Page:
The craft of knowledge-work, the role of theory and the challenge of scale
If enterprise-architecture is a kind of craft – part art, part science – then how do we get it to scale? Is it even possible to get it to scale? – because if not, the whole enterprise of enterprise-architecture itself is doomed to failure…
What triggered this one was a Tweet yesterday by Catherine Walker:
- transageo: Crafts don’t need theory (@danieldennett). Scaling needs theory (@snowded). Scaling moves away from craftsmanship, towards standardisation.
If we compare this to what’s happened over the years in the disciplines of enterprise-architecture, there’s been an increasing awareness that whilst we definitely do need standardisation, it can also cause as many problems as it solves. As I understand it, the challenge for enterprise-architecture is not just about creating ‘sameness’ across a large scale, but about an appropriate balance between ‘same and different’ – the right balance between control, complexity and ‘the chaotic’ – across the respective scope and scale.
But if the logic of Walker’s tweet is correct, then the only thing that we will be able to do at scale is standardisation – the kind of ‘complexity-reduction’ promoted by Roger Sessions, for example. ‘Sameness’ scales, ‘difference’ doesn’t – that’s what this seems to say. And that’s pretty much an existential-challenge for the validity of enterprise-architecture: it suggests that EA might well work at small scale, but as we expand the scope and scale, the art of enterprise-architecture – and perhaps even the science too – would necessarily fade into nothingness, replaced solely by standardisation.
Which for me is a worry, because to me the art – the craft – of EA is what makes it all worthwhile.
So yeah, I needed to think a bit about this one…
And if we do think about it, it’s clear that that tweet is framed as a formal-logic syllogism:
- Premise 1: Crafts don’t need theory.
- Premise 2: Scaling needs theory.
- Inference: Scaling moves away from craftsmanship, towards standardisation.
Given that, then if there are any questions about the validity of either of the premises, or of derivation of the inference, then it would imply that other interpretations are possible – and if so, those other interpretations might still leave a space for the ‘craft’-aspects of enterprise-architecture at scale.
[An aside: for this purpose, I’ll assess those premise- and inference-statements in their literal form above; but to be fair to Catherine, it’s really important to acknowledge that she’ll have almost certainly had to over-compress the intended idea to squeeze it into the 140-character limit. What she’s shown up in that syllogism is an important question in its own right, but I’m not going to say “Catherine is wrong!”, because she probably isn’t. 🙂 ]
So let’s do this step by step:
— “Crafts don’t need theory”
I don’t know the context for Daniel Dennett that Catherine Walker referred to for this, but to me there are two clear avenues here that we could explore:
- “crafts don’t need theory” is not the same as “crafts don’t have theory”
- a lot depends on what’s meant by ‘theory’…
The first of those two points has obvious implications for the implied assertion that craft can’t be scaled. If Premise 2 is correct – “scaling needs theory” – then crafts that don’t have theory can’t be scaled; but crafts that do have theory probably can be scaled.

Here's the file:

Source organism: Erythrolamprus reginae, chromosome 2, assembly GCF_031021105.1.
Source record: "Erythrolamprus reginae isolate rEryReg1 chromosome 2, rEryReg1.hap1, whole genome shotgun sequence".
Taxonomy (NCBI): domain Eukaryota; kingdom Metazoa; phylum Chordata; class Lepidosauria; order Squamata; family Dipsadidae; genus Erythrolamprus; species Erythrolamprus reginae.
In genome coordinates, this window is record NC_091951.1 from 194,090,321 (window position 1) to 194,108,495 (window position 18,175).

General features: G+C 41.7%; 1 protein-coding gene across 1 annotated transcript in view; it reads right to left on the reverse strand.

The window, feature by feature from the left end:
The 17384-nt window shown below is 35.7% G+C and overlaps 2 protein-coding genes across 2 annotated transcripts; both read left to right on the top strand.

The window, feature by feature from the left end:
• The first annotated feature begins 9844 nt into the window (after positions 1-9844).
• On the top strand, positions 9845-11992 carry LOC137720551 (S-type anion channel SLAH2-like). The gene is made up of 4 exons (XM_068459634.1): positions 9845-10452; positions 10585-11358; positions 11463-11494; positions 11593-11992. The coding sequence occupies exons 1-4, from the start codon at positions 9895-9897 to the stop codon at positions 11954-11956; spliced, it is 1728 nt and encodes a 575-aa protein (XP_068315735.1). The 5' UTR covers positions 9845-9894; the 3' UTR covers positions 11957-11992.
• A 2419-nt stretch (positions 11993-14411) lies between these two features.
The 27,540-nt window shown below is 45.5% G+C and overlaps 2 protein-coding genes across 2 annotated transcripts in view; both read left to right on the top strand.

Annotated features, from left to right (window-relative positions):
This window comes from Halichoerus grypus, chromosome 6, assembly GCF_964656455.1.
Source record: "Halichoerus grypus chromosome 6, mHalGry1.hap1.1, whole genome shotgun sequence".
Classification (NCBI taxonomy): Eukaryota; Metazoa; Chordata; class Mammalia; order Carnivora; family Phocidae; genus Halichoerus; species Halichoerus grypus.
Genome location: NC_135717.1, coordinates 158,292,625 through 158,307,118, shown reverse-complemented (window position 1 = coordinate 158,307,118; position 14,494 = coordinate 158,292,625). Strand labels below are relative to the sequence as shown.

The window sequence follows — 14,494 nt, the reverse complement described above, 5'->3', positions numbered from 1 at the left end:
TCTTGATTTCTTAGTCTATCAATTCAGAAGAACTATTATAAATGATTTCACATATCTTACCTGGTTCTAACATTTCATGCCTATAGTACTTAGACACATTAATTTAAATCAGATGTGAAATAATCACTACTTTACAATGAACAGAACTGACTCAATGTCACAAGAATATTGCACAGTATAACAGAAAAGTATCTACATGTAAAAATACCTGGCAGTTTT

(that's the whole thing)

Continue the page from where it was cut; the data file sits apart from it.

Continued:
Which brings us to the next point: if craft can have theory, what does that look like? Would it always take the form of standardisation? And what is ‘theory’, anyway?
So let’s take those questions in reverse-order.
Theory is… well, it’s theory, innit? In other words, yep, it’s another of these blurry words that we keep tripping over in enterprise-architecture. There are lots and lots of different definitions, but the one I’ll pick here is this: theory is a means to guide how we make sense of something, and then decide what to do. We can have all manner of theory: sometimes the theory is good, and sometimes it might not be very good at all, in the sense of lining-up with what actually happens in the real-world – the quality of theory, or appropriateness of theory, often depends as much on the context it’s applied to as on the structure of the theory itself.
And if we take a sensemaking-framework such as Cynefin or SCAN, then it should be clear that ‘theory’ doesn’t just belong in one place, one domain: it’s everywhere. The nature of theory, and the appearance of theory, is different in each of the domains in those sensemaking-frameworks: for example, Cynefin draws very important and explicit distinctions between the theory of ‘control’ versus the theory of complexity – yet in both of those domains it’s still theory, in the sense of ‘a means to guide sensemaking and decision-making’.
So let’s interpret this in terms of the SCAN frame:
As I’ve said elsewhere, the left-side of the frame is about certainty and repeatability, whilst over on the right is variance and uniqueness; the vertical axis is about how the underlying mechanisms for decision-making will (and, usually, must) change as we move downward towards real-time. If we map the various forms of ‘means to guide sensemaking and decision-making’ onto this frame, we can summarise the result roughly as follows: